1

I have a Spring boot application where I am using RestTemplate to call a Rest API and I receive following JSON formatted response:

{
  "data": [
    {
      "id": "1",
      "type": "type1",
      "config": {
        "property1" : "value1",
        "property2" : "value2"
      }
    },
    {
      "id": "2",
      "type": "type2",
      "config": {
        "property3" : "value3",
        "property4" : "value4",
        "propArray": [ "element1", "element2"]
      }
    }
  ]
}

The individual elements within array 'data' has few different structures (2 examples above) where I would like to map different Class Types with individual elements which depends on the value of the element 'type'.

For example value 'type1' should map to an object of Class type 'Type1' and so on.

I have Classes created as below: MyResponse:

public Class MyResponse {
  List<Data> data;
..
  \\getter and setters
}

Data:

public Interface Data {}

Type1:

public Class Type1 implements Data {
  private String property1;

  private String property2;
..
  \\getter and setters
}

Type2:

public Class Type1 implements Data {
  private String property3;

  private String property4;

  private List<String> propArray;
..
  \\getter and setters
}

How can I map above conditional structure?

2

Only way I could think of it is get the returned value a String, convert it to JSONObject and process it to create your instances of your classes. For example,

    String response = restTemplate.<your-uri>
    JSONObject jsonObject = new JSONObject(response);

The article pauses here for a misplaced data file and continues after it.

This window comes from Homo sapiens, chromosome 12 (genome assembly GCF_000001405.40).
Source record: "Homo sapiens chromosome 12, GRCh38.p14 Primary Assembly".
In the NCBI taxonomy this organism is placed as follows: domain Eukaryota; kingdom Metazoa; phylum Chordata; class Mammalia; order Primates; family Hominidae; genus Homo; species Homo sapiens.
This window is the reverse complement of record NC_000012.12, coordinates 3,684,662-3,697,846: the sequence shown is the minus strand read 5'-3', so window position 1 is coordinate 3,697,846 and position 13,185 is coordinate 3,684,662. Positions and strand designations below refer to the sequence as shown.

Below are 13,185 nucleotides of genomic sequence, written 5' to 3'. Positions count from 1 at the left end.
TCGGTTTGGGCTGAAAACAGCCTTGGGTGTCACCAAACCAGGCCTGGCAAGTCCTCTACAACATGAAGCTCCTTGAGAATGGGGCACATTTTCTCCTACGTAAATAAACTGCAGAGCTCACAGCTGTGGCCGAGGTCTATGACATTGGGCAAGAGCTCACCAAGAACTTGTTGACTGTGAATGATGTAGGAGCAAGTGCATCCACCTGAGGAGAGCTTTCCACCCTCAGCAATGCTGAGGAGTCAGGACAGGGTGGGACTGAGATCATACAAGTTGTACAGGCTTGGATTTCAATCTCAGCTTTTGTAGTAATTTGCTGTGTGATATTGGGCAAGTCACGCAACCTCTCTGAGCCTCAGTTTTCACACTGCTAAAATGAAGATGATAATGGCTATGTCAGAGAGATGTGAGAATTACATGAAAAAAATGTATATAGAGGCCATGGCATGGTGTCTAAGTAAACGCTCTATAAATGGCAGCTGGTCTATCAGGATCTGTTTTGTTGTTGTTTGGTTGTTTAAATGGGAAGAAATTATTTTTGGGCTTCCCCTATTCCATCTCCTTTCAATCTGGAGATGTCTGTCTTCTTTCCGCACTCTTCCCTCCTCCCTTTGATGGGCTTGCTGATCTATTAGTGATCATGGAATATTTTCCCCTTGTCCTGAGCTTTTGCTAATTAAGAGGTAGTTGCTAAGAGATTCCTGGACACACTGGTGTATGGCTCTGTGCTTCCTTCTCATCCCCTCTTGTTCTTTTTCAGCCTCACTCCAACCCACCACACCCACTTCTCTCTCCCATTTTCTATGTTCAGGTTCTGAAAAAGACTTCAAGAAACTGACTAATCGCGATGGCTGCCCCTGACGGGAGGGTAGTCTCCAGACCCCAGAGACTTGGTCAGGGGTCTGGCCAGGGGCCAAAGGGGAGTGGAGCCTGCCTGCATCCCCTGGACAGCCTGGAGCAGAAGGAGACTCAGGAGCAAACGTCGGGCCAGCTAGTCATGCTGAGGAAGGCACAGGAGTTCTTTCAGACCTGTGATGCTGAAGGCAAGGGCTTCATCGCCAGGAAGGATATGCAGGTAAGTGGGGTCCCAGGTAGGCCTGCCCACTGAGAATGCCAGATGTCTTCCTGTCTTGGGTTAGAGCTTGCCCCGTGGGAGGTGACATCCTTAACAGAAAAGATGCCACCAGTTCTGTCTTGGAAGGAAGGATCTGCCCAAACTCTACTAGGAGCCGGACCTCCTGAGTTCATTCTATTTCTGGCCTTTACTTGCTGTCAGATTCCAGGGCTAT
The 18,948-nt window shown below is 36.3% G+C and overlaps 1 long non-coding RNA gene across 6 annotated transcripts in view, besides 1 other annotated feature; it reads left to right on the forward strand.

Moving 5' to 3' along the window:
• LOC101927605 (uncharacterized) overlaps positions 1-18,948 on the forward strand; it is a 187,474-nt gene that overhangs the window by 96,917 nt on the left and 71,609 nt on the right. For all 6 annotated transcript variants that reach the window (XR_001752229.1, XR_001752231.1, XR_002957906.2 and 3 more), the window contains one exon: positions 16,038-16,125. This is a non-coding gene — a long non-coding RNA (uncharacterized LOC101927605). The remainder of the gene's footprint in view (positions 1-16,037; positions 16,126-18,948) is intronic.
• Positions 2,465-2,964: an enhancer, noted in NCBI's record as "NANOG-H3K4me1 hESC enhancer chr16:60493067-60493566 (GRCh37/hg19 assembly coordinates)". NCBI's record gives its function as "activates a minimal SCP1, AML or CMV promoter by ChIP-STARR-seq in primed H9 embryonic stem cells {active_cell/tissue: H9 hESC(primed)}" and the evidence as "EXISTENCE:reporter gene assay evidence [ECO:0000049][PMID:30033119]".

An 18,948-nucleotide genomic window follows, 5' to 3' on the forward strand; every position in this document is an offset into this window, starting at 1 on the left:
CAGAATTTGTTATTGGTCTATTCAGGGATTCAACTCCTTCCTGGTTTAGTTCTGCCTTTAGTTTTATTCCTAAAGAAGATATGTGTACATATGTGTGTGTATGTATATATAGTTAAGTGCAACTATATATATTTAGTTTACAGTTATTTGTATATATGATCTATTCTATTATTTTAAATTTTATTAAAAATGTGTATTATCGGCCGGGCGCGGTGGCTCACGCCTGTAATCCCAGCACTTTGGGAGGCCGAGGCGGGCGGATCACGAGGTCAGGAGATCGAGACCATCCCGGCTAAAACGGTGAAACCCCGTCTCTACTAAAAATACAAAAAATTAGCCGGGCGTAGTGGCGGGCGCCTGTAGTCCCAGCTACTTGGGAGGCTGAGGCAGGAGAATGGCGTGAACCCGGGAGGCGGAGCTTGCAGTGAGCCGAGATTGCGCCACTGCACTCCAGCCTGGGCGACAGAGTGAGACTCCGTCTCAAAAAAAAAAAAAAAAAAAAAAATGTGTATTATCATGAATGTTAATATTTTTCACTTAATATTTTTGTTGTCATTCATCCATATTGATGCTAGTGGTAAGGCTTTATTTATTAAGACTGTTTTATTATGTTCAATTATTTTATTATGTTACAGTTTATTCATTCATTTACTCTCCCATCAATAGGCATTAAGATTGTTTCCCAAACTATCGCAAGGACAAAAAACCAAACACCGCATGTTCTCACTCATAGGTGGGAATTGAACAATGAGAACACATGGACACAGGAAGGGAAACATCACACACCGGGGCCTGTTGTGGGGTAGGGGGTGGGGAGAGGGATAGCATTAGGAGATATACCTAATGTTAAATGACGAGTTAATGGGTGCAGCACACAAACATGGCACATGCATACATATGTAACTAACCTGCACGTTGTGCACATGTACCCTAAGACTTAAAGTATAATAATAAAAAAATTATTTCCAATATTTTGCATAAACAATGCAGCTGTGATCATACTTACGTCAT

if (jsonObject.get(type).equals(type1) {
        Type1 type1 = new Type1();
        // set values
    } else if (jsonObject.get(type).equals(type2) {
        Type2 type2 = new Type2()
        // set values
    }

However, this is not scalable and if you are going add more and more types it would be very difficult to maintain a clean code.

Another way you can do this is to create a General Class and receive the response as List of that class. In this way Spring-boot/ jackson cand do the mapping. Again you have to add code to create the other classes from this general class. As Sam pointed out in the comment, this would be a preferred one since Jackson is faster than JSONObject. Here is sample class would look like,

class Response {
    private Integer id;
    private String type;
    private Map<String, Object> config;
}

You still have to check the type and map to corresponding class.

Instead of writing such messy code, I would consider if I could re-architect your design/ response sent if you have control over it.

| improve this answer | |
  • JSONObject was originally created as a POC of json in java. Its performance is worst when compared to java json serialisation and deserialisation libraries. Use of Jackson, Gson etc. is highly recommended. – Samim Aftab Ahmed Oct 9 '19 at 17:11
  • I agree, that's the second method I have recommended. I will update the answer to include the point about speed. – techtabu Oct 9 '19 at 17:14
  • Response is coming from a third party product so we do not have any control. I am not worried about the performance as this job will be used for deployment only. Number of types are limited so I guess I can use List of String and then map the Strings manually to a call using JSONObject: public Class MyResponse { List<String> data; .. \\getter and setters } – adesai Oct 10 '19 at 8:23
  • Can you give an example for the second option regarding creating a 'Generic' Class? As I am not sure where would you store the data? As a Map<String, Object> in this class, I suppose? – adesai Oct 10 '19 at 9:10
  • Yes, you are correct. It would be Map<String, Object> since the value could be a String or array. I just update my answer with sample class.. – techtabu Oct 10 '19 at 16:12

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